A Market Researcher’s Perspective on CASL – Canada’s Anti-Spam Legislation

By Lynne Back, itracks VP Finance

Canada’s anti-spam legislation (CASL)[fusion_builder_container hundred_percent=”yes” overflow=”visible”][fusion_builder_row][fusion_builder_column type=”1_1″ background_position=”left top” background_color=”” border_size=”” border_color=”” border_style=”solid” spacing=”yes” background_image=”” background_repeat=”no-repeat” padding=”” margin_top=”0px” margin_bottom=”0px” class=”” id=”” animation_type=”” animation_speed=”0.3″ animation_direction=”left” hide_on_mobile=”no” center_content=”no” min_height=”none”][1] came into force July 1, 2014 however the strong gales were felt in the months preceding. Thousands of businesses sent their desperate but professional pleas to convince the recipient that it was in their best interests to “opt-in” to continue to receive the company’s electronic messages.  Recipients were inundated with these requests that even those that gave careful consideration, may too, in the end, ignored, deleted and felt a sense of relief of possibly not getting any more electronic messages after July 1st.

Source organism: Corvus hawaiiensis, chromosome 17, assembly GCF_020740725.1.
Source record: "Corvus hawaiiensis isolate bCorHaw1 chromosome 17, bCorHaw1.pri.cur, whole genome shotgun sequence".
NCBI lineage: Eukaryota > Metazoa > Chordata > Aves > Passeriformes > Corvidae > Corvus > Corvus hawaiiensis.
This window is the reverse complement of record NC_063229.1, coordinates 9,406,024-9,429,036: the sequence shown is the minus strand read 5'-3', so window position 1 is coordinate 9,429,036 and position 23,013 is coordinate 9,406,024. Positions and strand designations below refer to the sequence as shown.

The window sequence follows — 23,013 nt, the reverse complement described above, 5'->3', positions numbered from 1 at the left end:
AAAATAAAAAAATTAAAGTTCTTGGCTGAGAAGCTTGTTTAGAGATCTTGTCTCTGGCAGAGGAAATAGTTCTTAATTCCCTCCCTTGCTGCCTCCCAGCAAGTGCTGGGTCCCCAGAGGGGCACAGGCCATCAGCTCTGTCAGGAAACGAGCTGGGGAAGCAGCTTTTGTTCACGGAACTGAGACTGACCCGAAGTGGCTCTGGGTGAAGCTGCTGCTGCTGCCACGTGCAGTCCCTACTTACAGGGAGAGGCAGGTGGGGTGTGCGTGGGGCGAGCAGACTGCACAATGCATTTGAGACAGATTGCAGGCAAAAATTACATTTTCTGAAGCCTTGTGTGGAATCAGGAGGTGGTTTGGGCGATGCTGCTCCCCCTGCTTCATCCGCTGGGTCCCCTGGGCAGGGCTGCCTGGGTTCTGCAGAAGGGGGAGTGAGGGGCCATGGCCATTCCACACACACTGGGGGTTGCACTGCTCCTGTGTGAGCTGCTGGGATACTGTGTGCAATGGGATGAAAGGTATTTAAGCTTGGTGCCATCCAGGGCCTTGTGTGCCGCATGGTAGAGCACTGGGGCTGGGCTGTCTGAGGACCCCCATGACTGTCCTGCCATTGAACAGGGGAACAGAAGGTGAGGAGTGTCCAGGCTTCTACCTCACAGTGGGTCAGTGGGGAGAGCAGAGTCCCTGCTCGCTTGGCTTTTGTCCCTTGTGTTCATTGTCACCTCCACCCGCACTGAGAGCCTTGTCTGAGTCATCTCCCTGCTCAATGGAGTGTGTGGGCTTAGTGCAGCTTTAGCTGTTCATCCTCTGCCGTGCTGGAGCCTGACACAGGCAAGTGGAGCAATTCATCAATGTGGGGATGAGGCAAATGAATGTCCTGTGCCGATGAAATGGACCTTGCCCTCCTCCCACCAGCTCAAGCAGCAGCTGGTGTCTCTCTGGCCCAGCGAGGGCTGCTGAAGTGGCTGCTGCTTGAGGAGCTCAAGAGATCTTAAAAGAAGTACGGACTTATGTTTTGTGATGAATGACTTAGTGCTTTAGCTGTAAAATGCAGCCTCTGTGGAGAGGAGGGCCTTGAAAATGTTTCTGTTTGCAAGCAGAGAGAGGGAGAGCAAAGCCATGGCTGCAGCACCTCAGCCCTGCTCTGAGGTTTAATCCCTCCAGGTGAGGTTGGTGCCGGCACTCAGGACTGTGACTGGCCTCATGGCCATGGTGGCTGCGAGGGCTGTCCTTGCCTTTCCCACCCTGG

However much to my surprise and likely yours, the electronic messages kept coming past the July 1st deadline…not asking for express consent, but sending the familiar pre-July 1st business communications still allowed and acting on implied consent.

CASL requires consent which differentiates itself from any other anti-spam legislation in the world. Obtaining express consent is the ultimate goal of any company doing business electronically in Canada, however most will rely on implied consent post July 1st as long as the recipient has an existing business relationship with the sender.  I think this will be an important life line for many organizations that rely on communicating and promoting electronically.